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    SouthernBoy's Avatar
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    A lot of people hold Glocks incorrectly with their support hand. What they tend to do (and I also used to do this) is to place the index finger of their support hand around the front of the trigger guard. Because of its squared off shape, it does look like this is what it was designed for. However, you should train yourself to use the more common two-hand hold and wrap your support hand around your shooting hand.

    If this is you, try the proper hold and see if that doesn't get you where you want to be.

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    rednecksportsman is offline Junior Member
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    Quote Originally Posted by TheReaper View Post
    Sell the Glock and by a M&P .40.
    I'm with Reaper, shoot a M&P and use the glock for its only practical purpose, a paperweight.

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    TrapperTrent's Avatar
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    " now I am shooting low and to the left"

    This sounds to me that you are doing what is called "Milking it". This generally happens when the shooter anticipates the recoil with a grip that is to light. It is the same problem I had when I first started shooting handguns. The reason you are probably not doing this with your Sig is that the Sig is only a 9mm that has mild recoil as compared to the Glock 23 (40 S&W). The 40 has a pretty good recoil and what I did to correct was firm up the stance by leaning into the shot a bit. You might naturally be arching your back by your shoulders ending up in a vertical line to the rear of your hips. This type of stance will just make the problem all the worse. Once you have concentrated on the stance, now go ahead and tighten up the grip on the gun. Last but not least, keep shooting the 40 cal until you have all the bugs worked out of what you are doing wrong and then switch back to the 9mm. When you go back to the 9mm will feel like shooting a powder puff gun.

    Try those 2 pointers and I bet your patterns will tighten up no matter what gun you are shooting. It took the other members at the club to point out to me what I was doing wrong and when I concentrated on and implemented their suggestions I became a much better handgun shooter no matter what gun I was shooting. Lastly, you may want to invest in a great book called “107+ Handgun Accuracy Secrets”. It is a fantastic book and when I became a member to the USCCA, it came free with my membership. Check it out at the USCCA web site at http://www.usconcealedcarry.com/

    Best of shooting! Be safe.
    Trent

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    Steve M1911A1's Avatar
    Steve M1911A1 is online now Senior Member
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    Quote Originally Posted by iamdigger0920 View Post
    I have a glock 23 , 40 Caliber and wife has a Sig Sauer 229 9 mm.
    When I originally purcahsed the Glock I loved it and could get nice patterns...[emphasis added]
    "Patterns"? That comes from shooting a shotgun, not a pistol.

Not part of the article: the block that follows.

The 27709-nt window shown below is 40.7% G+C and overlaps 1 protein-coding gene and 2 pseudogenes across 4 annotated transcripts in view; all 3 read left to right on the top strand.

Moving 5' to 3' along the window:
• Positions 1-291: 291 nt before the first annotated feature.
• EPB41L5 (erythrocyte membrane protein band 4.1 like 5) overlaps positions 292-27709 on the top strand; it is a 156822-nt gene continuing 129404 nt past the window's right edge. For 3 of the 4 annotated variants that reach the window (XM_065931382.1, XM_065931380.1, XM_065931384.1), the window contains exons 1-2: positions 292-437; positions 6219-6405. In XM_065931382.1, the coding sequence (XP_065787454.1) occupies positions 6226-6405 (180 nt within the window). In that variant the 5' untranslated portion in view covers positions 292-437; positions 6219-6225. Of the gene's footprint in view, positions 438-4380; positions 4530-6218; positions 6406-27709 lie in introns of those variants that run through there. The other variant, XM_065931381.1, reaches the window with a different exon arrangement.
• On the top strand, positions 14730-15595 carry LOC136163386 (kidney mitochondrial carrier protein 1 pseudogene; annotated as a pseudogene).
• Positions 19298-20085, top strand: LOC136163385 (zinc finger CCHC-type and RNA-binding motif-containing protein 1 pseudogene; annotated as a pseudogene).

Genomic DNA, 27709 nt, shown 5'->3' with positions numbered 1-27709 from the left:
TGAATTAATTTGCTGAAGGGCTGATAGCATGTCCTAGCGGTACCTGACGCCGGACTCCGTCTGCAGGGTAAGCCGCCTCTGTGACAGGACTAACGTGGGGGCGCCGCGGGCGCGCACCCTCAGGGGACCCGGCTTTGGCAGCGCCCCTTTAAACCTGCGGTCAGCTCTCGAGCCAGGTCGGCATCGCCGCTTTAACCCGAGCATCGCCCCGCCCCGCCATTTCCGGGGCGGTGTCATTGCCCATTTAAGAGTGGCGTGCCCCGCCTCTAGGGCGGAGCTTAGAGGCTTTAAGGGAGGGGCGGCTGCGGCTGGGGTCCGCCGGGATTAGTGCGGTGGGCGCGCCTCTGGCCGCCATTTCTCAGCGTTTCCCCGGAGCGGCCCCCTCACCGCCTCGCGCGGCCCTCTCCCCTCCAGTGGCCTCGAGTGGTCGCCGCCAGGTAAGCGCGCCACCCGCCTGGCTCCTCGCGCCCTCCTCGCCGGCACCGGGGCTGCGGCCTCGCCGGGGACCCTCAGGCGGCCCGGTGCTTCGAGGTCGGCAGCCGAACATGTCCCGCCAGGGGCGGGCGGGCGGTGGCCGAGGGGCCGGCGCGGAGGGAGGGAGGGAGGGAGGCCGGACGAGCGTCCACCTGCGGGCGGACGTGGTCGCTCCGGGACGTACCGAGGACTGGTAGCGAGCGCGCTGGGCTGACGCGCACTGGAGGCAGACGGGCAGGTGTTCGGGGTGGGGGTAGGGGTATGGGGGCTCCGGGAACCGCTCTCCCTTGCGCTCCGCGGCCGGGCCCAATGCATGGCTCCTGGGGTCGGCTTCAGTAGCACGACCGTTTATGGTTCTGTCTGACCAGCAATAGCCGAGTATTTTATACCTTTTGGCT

What you are trying to accomplish is a nice small group, not a "pattern."
    To begin with, it doesn't really matter where on the target the group is, as long as it is on the target. Then, once you are consistent enough to put all of your shots into a nice small group, you can move the entire group to the center of the target by improving your technique.

    Quote Originally Posted by iamdigger0920 View Post
    [N]ow I am shooting low and to the left. I know this is a trigger control issue, which I cannot seem to fix no matter how much dry fire and practice I get in. I have also started getting a rasberry on the V in my right hand from shooting the glock. I was using a Hogue grip on it before , but have gone back to the base grip for now to see if that will get ride of the rasberry issue...
    This problem is not an issue of how you are using your support hand, as one poster suggested, but rather of how you are pressing the trigger. You already know this.
    I believe that you are flinching. You are anticipating the pistol's recoil and therefore jerking its trigger.
    The cure for this is lots and lots of slow, careful, dry-fire practice. Shooting will only make it worse.
    Concentrate on a slow, gentle, careful trigger press, not a squeeze or a pull. Press straight back with the first pad of your finger. Watch your sights, and try to keep the pistol from moving at all.
    Do that enough, and it will cure your problem.
    The "rasberry" is another symptom of your flinch, I think. I believe that you may no longer be gripping the gun tightly enough, as you anticipate its recoil, so it slams back into your hand and twists a little, causing an irritation.
    The cure is still dry-fire practice. Grip the gun in a "death grip" while you practice your trigger control. If the pistol quivers a little in your hand, that's good. Hang on tightly.

  13. #12
    Allterrain is offline Junior Member
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    I was having the same problem. Shooting low and to the left. It was driving my crazy. Just could not seem to get out of that grouping. I had a ex-police officer friend come over and see if he could see what I was doing wrong. I had just about decided that the sites were just off a bit. He caught my problem right off. I was not holding on to the pistol correctly with my left hand. Not sure how to explain what I was doing wrong but he moved my left hand down more over my firing hand---if that makes since. Basically teaching me the proper way to hold the gun. The problem went away immediately. I was more or less pulling the gun low and to the left every shot with my left hand, now my left hand supports and helps steady my right hand without trying to pull. If that makes sence.